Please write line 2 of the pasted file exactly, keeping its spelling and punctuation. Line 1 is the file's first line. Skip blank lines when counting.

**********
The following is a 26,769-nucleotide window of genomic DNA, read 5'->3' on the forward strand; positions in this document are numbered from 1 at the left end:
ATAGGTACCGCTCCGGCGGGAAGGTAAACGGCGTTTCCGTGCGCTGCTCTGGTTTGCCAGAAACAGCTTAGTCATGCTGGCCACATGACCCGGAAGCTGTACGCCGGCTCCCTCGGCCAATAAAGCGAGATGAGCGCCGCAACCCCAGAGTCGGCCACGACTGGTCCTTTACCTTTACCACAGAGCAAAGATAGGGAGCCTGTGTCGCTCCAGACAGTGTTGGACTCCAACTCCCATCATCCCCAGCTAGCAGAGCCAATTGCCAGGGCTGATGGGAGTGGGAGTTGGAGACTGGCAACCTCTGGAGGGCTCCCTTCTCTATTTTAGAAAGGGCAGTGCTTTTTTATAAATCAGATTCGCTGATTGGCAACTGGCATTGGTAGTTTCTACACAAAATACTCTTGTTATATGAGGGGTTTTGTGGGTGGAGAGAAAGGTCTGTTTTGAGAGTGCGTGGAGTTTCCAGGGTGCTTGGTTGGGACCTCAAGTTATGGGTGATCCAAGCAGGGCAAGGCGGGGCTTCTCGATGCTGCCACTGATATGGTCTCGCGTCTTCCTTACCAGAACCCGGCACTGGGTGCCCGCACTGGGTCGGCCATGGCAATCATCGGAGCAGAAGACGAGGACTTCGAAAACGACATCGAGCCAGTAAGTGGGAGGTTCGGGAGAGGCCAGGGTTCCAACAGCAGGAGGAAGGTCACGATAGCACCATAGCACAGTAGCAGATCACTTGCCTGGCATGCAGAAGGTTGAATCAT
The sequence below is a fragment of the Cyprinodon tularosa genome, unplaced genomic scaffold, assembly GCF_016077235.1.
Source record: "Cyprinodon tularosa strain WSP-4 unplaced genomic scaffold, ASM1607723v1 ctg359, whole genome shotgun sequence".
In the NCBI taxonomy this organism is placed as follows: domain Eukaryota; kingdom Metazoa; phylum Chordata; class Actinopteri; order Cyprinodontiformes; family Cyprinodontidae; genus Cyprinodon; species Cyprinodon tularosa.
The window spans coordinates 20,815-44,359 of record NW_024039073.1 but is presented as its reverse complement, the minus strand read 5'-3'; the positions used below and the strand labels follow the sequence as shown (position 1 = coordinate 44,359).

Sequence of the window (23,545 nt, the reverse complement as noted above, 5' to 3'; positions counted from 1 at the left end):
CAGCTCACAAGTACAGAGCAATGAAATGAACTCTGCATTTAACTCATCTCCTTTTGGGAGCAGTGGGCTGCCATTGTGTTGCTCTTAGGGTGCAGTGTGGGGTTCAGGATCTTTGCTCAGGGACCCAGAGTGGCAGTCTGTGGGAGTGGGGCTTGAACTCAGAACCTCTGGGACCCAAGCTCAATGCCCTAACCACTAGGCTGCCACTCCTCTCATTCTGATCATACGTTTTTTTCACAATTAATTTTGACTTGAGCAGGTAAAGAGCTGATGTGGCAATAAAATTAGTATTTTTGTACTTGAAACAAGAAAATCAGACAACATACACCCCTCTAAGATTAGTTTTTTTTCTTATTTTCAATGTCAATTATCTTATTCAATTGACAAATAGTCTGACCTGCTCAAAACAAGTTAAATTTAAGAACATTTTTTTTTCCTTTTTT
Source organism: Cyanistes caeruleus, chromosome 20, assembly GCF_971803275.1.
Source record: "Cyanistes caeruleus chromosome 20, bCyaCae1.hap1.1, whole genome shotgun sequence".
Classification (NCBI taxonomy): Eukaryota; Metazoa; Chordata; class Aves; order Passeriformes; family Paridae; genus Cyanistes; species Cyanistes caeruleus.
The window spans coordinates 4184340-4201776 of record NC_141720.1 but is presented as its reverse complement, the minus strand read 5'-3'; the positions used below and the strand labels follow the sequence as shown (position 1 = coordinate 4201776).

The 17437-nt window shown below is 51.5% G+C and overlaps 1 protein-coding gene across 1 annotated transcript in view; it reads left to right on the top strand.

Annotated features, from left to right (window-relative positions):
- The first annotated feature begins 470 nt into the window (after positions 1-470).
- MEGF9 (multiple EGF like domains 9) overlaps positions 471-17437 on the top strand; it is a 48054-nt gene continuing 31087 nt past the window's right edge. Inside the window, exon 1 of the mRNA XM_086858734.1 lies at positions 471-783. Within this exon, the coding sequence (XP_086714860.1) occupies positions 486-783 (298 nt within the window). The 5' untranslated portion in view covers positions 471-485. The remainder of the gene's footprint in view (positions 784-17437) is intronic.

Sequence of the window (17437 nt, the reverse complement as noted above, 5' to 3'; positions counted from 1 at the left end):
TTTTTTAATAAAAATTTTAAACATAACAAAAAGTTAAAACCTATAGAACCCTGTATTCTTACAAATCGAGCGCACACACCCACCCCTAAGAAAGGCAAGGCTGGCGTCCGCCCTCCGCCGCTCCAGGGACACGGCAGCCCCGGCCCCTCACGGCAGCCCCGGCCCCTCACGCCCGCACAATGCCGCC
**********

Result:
ATAGGTACCGCTCCGGCGGGAAGGTAAACGGCGTTTCCGTGCGCTGCTCTGGTTTGCCAGAAACAGCTTAGTCATGCTGGCCACATGACCCGGAAGCTGTACGCCGGCTCCCTCGGCCAATAAAGCGAGATGAGCGCCGCAACCCCAGAGTCGGCCACGACTGGTCCTTTACCTTTACCACAGAGCAAAGATAGGGAGCCTGTGTCGCTCCAGACAGTGTTGGACTCCAACTCCCATCATCCCCAGCTAGCAGAGCCAATTGCCAGGGCTGATGGGAGTGGGAGTTGGAGACTGGCAACCTCTGGAGGGCTCCCTTCTCTATTTTAGAAAGGGCAGTGCTTTTTTATAAATCAGATTCGCTGATTGGCAACTGGCATTGGTAGTTTCTACACAAAATACTCTTGTTATATGAGGGGTTTTGTGGGTGGAGAGAAAGGTCTGTTTTGAGAGTGCGTGGAGTTTCCAGGGTGCTTGGTTGGGACCTCAAGTTATGGGTGATCCAAGCAGGGCAAGGCGGGGCTTCTCGATGCTGCCACTGATATGGTCTCGCGTCTTCCTTACCAGAACCCGGCACTGGGTGCCCGCACTGGGTCGGCCATGGCAATCATCGGAGCAGAAGACGAGGACTTCGAAAACGACATCGAGCCAGTAAGTGGGAGGTTCGGGAGAGGCCAGGGTTCCAACAGCAGGAGGAAGGTCACGATAGCACCATAGCACAGTAGCAGATCACTTGCCTGGCATGCAGAAGGTTGAATCAT